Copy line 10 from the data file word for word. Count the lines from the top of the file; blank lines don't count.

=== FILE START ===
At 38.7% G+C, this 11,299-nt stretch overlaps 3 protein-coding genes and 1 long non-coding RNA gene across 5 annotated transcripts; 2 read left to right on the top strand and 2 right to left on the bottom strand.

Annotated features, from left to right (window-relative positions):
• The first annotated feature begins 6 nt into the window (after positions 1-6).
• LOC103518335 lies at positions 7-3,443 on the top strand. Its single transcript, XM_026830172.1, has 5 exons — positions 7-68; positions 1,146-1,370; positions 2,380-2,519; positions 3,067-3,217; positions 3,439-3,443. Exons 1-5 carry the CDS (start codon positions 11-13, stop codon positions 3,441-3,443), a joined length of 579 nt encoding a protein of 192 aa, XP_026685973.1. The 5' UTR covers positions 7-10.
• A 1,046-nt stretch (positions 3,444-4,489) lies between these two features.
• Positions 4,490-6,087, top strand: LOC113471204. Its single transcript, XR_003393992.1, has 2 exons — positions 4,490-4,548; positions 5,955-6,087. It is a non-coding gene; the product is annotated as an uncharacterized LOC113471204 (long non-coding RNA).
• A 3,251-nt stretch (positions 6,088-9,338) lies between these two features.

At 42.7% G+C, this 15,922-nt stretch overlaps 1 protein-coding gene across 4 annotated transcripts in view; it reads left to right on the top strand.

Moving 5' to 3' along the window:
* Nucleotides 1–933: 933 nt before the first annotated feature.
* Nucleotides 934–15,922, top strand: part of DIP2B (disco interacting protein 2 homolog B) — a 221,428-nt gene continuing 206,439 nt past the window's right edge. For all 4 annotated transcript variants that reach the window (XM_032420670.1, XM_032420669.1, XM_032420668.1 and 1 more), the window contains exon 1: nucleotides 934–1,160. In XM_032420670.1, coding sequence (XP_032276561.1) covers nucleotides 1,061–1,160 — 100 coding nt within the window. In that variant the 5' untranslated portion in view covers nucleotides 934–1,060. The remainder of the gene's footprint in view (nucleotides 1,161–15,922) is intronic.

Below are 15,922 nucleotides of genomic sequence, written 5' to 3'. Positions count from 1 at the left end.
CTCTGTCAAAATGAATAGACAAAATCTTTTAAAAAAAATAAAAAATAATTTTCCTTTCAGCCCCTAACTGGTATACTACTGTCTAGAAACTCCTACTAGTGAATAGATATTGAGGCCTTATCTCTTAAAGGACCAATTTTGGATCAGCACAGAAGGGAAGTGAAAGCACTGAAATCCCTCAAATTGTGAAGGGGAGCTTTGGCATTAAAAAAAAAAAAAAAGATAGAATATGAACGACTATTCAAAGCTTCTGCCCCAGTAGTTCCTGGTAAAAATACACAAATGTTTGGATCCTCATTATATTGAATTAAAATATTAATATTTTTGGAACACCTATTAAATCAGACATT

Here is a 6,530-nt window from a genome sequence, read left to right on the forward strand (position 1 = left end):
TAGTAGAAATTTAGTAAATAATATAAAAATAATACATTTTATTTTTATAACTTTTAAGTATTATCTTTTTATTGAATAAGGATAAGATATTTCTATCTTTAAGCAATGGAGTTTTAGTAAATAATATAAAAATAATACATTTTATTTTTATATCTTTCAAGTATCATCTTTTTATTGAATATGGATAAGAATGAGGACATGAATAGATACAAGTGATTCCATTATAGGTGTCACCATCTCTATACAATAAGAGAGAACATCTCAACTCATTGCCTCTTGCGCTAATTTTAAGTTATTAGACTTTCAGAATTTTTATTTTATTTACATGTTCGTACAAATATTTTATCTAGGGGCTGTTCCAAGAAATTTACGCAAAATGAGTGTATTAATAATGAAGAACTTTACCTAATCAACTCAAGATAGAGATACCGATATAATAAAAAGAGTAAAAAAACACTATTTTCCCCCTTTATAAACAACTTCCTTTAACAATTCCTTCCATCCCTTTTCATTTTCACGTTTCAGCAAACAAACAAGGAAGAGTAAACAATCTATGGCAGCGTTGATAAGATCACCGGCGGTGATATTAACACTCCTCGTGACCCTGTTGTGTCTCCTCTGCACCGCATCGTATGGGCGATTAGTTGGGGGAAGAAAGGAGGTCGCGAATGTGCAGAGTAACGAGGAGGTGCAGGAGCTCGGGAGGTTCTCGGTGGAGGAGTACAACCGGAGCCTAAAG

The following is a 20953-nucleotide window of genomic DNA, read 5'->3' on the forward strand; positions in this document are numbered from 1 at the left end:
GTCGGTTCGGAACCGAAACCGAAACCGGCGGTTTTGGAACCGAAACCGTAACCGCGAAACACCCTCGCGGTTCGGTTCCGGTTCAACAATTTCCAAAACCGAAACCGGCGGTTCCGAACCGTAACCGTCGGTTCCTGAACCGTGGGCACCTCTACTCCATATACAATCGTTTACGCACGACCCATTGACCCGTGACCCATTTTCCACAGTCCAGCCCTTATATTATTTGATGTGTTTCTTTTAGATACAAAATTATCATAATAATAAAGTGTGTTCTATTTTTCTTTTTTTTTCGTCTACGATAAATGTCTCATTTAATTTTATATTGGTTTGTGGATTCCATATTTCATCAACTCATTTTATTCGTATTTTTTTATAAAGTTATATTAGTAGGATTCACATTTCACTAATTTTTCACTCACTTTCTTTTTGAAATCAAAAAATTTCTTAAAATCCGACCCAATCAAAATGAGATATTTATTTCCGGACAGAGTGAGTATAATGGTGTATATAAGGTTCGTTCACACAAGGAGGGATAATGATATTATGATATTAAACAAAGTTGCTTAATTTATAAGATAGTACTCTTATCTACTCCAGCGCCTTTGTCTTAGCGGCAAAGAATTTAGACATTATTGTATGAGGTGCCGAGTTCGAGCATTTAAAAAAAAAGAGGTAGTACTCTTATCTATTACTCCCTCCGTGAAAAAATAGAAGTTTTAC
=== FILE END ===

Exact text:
* Nucleotides 1–933: 933 nt before the first annotated feature.